Last week we joined a dozen food bloggers and experts at the Biltmore Culinary Academy kitchens for an egg focused cooking class with celebrity chef Brooke Williamson. Chef Brooke is best known for being the Top Chef: Seattle runner-up, competing and winning Knife Fight, and for being the youngest female chef to cook at the James Beard house. In addition to her professional accolades, she’s an egg magician. In just two hours, she took eggs from breakfast blah to an all-dish staple AND she kept us from burning down the Biltmore Hotel. Has there ever been a more accomplished woman?
At the “Egg Mixer”, which you can relive through our photos below, Chef Brook used Davidson’s eggs to whip up an appetizer, entrée, dessert, and cocktail. All four dishes were delicious and relatively simple to cook. But, while we enjoyed the eating part the best, the preparation process was priceless because Chef Brooke revealed three tips for cooking eggs that vastly improve their taste, texture, and ease of use.
Eggs are a healthy protein that can be used as the foundation for breakfast, lunch or dinner. Knowing how to cook them properly and make them taste more delicious is Step One to getting back your bikini body. So if you are not currently cooking your eggs the Chef Brook way, you’re doing it wrong. Read and learn.
Tip 1: Use a pushpin to poke a hole on the top of your egg before soft or hard-boiling it. The teeny tiny hole allows the air inside to escape slowly during the cooking process, which prevents the egg from cracking when it hits the water, makes it easier to peel after cooking, and allows it to take a more even shape. Don’t worry if a little egg white escapes at first – the egg will cook quickly and plug the hole, limiting further leakage.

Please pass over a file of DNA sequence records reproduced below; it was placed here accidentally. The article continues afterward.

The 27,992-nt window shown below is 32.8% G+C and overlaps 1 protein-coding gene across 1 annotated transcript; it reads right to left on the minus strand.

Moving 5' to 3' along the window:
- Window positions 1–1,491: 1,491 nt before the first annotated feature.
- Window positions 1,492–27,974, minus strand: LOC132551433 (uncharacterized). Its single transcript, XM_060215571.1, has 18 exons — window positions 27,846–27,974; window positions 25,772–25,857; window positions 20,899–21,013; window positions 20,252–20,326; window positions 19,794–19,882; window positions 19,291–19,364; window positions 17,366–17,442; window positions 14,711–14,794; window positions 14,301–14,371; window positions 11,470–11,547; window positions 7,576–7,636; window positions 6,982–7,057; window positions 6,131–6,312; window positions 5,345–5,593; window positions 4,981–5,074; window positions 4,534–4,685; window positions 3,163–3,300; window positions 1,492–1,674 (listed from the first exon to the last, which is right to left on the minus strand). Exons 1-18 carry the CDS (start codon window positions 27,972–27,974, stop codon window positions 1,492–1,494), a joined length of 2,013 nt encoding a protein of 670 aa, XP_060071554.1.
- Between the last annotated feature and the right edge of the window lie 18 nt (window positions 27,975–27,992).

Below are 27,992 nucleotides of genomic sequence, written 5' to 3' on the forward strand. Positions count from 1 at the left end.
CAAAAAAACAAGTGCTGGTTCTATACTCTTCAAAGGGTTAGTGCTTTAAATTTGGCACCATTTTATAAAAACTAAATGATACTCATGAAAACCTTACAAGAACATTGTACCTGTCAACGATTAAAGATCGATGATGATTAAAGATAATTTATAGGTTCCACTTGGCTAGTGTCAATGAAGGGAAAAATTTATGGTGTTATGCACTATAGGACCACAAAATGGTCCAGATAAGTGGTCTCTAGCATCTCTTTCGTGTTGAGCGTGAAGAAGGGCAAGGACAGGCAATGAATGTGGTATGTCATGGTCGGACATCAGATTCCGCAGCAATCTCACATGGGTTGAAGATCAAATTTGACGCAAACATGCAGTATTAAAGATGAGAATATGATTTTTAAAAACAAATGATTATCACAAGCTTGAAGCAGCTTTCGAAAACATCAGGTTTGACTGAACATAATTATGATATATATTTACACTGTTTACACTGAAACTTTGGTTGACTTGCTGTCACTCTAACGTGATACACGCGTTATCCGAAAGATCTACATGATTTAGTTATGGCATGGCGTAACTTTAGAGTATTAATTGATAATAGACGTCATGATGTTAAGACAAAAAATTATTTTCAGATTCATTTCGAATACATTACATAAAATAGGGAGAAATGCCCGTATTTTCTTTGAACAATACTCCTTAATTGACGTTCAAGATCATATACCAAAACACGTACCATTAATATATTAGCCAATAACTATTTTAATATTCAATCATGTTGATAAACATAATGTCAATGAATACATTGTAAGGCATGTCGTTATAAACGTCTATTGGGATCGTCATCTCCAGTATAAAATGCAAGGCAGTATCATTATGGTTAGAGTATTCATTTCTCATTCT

Tip 2: Once boiled, use a flat surface to crack the shell rather than the side of a bowl. This method will create a more even crack and prevent any shell from entering your food. Eggshells are one of the dirtiest parts of the egg so this cracking method keeps your cooking process much more sanitary.
Tip 3: Cook with safe eggs like Davidson eggs. Safe eggs are pasteurized to reduce the risk for salmonella so you don’t have to overcook them “just to be sure”. Plus, you can use them raw or undercooked in recipes without any concerns. During our class, we tasted the difference between a perfectly cooked egg and the rubbery overcooked eggs we’ve been eating for breakfast all our lives. Now that we’ve tasted egg heaven, we’re never going back and you shouldn’t either. Trust.